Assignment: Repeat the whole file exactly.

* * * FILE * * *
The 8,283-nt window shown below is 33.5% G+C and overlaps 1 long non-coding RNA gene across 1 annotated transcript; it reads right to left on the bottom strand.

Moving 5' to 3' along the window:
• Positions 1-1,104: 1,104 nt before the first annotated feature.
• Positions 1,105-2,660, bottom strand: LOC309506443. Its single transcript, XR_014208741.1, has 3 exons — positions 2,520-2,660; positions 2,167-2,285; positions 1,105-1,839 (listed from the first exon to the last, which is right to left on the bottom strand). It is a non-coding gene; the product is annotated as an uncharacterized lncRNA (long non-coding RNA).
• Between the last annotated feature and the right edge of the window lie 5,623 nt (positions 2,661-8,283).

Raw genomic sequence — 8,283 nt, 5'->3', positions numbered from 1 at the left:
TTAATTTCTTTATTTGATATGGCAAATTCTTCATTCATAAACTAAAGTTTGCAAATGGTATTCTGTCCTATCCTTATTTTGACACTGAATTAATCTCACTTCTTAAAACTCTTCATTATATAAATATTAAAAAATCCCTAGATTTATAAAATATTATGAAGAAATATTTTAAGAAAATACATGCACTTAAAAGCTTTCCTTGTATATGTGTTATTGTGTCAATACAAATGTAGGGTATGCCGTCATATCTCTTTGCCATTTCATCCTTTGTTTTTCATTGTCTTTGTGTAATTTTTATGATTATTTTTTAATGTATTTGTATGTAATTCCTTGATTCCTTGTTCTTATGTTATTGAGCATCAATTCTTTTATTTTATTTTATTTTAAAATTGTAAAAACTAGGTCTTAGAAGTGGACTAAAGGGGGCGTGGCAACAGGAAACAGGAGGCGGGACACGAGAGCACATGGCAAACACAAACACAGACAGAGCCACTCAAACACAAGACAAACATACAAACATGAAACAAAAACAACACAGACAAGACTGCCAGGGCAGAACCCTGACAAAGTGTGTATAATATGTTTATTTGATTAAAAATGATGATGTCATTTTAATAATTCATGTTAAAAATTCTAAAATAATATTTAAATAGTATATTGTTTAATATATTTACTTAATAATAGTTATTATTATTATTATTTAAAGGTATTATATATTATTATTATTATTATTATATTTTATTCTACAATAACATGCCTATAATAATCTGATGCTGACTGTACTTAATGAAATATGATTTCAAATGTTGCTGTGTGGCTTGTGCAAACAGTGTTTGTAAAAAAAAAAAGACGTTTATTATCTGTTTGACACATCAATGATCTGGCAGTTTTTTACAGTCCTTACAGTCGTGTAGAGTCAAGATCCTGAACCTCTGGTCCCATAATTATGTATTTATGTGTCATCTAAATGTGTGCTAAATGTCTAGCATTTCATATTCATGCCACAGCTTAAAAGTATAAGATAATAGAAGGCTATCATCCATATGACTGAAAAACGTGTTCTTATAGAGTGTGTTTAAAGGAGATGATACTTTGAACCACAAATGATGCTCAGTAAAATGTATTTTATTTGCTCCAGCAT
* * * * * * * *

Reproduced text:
The 8,283-nt window shown below is 33.5% G+C and overlaps 1 long non-coding RNA gene across 1 annotated transcript; it reads right to left on the bottom strand.

Moving 5' to 3' along the window:
• Positions 1-1,104: 1,104 nt before the first annotated feature.
• Positions 1,105-2,660, bottom strand: LOC309506443. Its single transcript, XR_014208741.1, has 3 exons — positions 2,520-2,660; positions 2,167-2,285; positions 1,105-1,839 (listed from the first exon to the last, which is right to left on the bottom strand). It is a non-coding gene; the product is annotated as an uncharacterized lncRNA (long non-coding RNA).
• Between the last annotated feature and the right edge of the window lie 5,623 nt (positions 2,661-8,283).

Raw genomic sequence — 8,283 nt, 5'->3', positions numbered from 1 at the left:
TTAATTTCTTTATTTGATATGGCAAATTCTTCATTCATAAACTAAAGTTTGCAAATGGTATTCTGTCCTATCCTTATTTTGACACTGAATTAATCTCACTTCTTAAAACTCTTCATTATATAAATATTAAAAAATCCCTAGATTTATAAAATATTATGAAGAAATATTTTAAGAAAATACATGCACTTAAAAGCTTTCCTTGTATATGTGTTATTGTGTCAATACAAATGTAGGGTATGCCGTCATATCTCTTTGCCATTTCATCCTTTGTTTTTCATTGTCTTTGTGTAATTTTTATGATTATTTTTTAATGTATTTGTATGTAATTCCTTGATTCCTTGTTCTTATGTTATTGAGCATCAATTCTTTTATTTTATTTTATTTTAAAATTGTAAAAACTAGGTCTTAGAAGTGGACTAAAGGGGGCGTGGCAACAGGAAACAGGAGGCGGGACACGAGAGCACATGGCAAACACAAACACAGACAGAGCCACTCAAACACAAGACAAACATACAAACATGAAACAAAAACAACACAGACAAGACTGCCAGGGCAGAACCCTGACAAAGTGTGTATAATATGTTTATTTGATTAAAAATGATGATGTCATTTTAATAATTCATGTTAAAAATTCTAAAATAATATTTAAATAGTATATTGTTTAATATATTTACTTAATAATAGTTATTATTATTATTATTTAAAGGTATTATATATTATTATTATTATTATTATATTTTATTCTACAATAACATGCCTATAATAATCTGATGCTGACTGTACTTAATGAAATATGATTTCAAATGTTGCTGTGTGGCTTGTGCAAACAGTGTTTGTAAAAAAAAAAAGACGTTTATTATCTGTTTGACACATCAATGATCTGGCAGTTTTTTACAGTCCTTACAGTCGTGTAGAGTCAAGATCCTGAACCTCTGGTCCCATAATTATGTATTTATGTGTCATCTAAATGTGTGCTAAATGTCTAGCATTTCATATTCATGCCACAGCTTAAAAGTATAAGATAATAGAAGGCTATCATCCATATGACTGAAAAACGTGTTCTTATAGAGTGTGTTTAAAGGAGATGATACTTTGAACCACAAATGATGCTCAGTAAAATGTATTTTATTTGCTCCAGCAT